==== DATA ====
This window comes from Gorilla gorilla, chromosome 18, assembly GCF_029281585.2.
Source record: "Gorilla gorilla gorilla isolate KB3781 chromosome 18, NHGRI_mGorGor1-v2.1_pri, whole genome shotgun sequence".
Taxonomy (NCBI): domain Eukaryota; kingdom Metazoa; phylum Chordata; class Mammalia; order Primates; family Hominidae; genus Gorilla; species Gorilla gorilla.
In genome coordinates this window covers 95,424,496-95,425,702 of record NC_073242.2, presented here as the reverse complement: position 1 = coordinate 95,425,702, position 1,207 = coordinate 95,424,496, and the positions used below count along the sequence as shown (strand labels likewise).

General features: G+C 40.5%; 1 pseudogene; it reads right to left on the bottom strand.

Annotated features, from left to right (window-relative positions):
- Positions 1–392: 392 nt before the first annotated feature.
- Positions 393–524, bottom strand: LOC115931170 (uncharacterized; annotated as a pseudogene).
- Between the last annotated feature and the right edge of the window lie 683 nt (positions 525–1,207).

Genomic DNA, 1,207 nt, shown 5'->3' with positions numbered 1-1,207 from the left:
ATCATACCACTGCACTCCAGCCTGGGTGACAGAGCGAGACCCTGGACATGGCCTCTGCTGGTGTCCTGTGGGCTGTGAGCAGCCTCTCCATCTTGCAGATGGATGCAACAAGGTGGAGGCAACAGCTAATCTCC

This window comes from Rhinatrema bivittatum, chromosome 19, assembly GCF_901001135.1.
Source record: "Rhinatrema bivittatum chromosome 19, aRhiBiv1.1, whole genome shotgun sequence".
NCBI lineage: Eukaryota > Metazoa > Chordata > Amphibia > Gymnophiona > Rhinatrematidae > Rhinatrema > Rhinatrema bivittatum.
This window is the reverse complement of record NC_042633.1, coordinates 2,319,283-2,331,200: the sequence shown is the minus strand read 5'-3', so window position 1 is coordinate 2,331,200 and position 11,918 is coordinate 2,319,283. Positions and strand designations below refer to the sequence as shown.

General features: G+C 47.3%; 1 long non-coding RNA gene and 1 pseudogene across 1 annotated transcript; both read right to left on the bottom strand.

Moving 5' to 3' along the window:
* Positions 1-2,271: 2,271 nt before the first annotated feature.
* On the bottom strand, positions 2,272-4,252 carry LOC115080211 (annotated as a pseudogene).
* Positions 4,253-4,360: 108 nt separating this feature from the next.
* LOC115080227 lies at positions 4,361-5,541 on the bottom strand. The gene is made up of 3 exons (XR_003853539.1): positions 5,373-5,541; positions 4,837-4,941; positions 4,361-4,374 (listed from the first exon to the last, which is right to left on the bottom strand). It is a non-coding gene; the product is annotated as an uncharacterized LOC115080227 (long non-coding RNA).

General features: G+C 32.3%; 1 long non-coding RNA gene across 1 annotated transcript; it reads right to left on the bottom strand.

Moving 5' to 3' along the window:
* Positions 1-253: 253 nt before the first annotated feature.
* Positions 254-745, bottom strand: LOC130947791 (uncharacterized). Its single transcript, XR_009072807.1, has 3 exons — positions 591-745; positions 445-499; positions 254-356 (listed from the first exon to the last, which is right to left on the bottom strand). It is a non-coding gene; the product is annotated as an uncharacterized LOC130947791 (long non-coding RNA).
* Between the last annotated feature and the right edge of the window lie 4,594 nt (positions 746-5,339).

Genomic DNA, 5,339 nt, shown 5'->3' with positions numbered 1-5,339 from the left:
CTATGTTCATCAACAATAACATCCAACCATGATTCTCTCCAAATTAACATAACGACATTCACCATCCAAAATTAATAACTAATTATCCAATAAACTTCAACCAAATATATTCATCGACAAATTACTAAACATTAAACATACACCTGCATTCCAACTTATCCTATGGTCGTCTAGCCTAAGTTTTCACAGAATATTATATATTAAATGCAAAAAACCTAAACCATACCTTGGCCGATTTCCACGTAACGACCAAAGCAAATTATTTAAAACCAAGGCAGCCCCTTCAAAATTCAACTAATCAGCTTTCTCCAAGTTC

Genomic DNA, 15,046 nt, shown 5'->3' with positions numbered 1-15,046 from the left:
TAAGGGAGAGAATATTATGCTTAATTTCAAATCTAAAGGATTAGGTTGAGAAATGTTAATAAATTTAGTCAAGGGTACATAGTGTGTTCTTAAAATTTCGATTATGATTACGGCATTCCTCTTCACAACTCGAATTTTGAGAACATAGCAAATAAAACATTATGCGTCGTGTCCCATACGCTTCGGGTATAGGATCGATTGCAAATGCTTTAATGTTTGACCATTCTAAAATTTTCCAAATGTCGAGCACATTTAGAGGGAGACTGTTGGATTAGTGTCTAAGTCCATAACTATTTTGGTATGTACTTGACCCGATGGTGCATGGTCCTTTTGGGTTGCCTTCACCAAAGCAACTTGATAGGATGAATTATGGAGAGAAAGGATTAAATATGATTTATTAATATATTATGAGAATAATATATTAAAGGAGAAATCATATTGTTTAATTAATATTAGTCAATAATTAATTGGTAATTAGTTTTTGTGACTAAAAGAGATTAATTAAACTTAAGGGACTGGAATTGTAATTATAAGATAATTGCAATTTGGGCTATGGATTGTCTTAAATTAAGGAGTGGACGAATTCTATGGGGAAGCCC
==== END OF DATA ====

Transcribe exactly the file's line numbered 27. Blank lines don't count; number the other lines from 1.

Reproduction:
Genomic DNA, 5,339 nt, shown 5'->3' with positions numbered 1-5,339 from the left: